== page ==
Raids on the Safa neighborhood following fires in areas cultivated by settlers from Bat Ayin and Kfar Etzion

On the night of 18 July 2018, soldiers raided nine homes in the village, waking and threatening families. On the night of 21 July 2018, they raided two homes. The soldiers accused family members of starting fires in the groves of nearby settlements, without presenting any evidence whatsoever. They threatened that if the fires did not stop, “security operations in the village would be expanded”. On 13 August 2018, at around ten o’clock at night, soldiers again raided seven homes, one for the second time, following another fire in the area. At least five young men were arrested during the raids.

The following are testimonies taken by B’Tselem field researcher Musa Abu Hashhash from village residents whose homes were raided by the military.

18 July 2018, the home of Difallah Abu Diyah and his wife, parents of eight:

Difallah and his wife live with six of their children, between the ages of 8 to 21. A dirt road runs between the families’ home and farmland cultivated by settlers.

Thumbnail
Difallah Abu Diyah. Photo by Musa Abu Hashhash, B'Tselem, 21 July 2018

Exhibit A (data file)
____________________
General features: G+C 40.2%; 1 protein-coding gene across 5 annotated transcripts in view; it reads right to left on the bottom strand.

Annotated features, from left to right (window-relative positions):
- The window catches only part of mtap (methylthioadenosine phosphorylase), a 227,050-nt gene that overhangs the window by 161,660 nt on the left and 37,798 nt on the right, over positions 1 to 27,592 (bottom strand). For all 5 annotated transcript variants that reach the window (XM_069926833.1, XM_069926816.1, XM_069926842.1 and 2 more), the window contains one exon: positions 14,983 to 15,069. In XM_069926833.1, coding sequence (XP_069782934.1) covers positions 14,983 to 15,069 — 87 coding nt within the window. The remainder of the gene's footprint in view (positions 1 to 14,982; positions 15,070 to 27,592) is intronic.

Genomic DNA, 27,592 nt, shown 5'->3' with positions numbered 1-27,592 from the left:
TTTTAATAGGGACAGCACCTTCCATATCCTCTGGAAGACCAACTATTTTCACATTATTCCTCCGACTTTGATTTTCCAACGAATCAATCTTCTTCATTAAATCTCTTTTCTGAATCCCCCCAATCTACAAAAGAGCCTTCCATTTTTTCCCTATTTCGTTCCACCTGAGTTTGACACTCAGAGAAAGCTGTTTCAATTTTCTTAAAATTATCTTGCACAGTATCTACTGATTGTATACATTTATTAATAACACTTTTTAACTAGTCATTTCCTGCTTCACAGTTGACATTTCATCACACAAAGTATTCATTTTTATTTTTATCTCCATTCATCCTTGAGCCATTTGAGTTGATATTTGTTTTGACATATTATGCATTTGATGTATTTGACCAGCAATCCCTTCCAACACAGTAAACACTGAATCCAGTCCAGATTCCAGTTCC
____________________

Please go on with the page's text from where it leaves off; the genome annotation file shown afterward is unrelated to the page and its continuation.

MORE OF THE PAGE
In a testimony he gave on 21 July 2018, Muhammad Abu Diyah (21) described the raid on their home:

On 18 July 2018, I woke up after 2:00 A.M. from sounds coming from the direction of the guest room, which is near my bedroom. I got very scared. I opened the door and saw soldiers arguing with my father. They were shouting angrily at him. One of them ordered me to go into the guest room. I was barefoot and in my pajamas. The officer told my father to wake the whole family and have them sit in the passageway behind the guest room.

Two soldiers stood and pointed their rifles at my mother and sisters. It was very difficult for me to watch, so I went to the soldiers and asked them to conduct themselves more calmly and not scare my little sisters. The officer yelled at me to be quiet. He did not like me interfering and told my father to go out to the street. I asked him again to calm down, and then he and the soldiers got mad and pushed me and my father out the door. We went outside barefoot and stood in front of the house. The soldiers ordered us to put our hands up and it felt like they were going to attack us.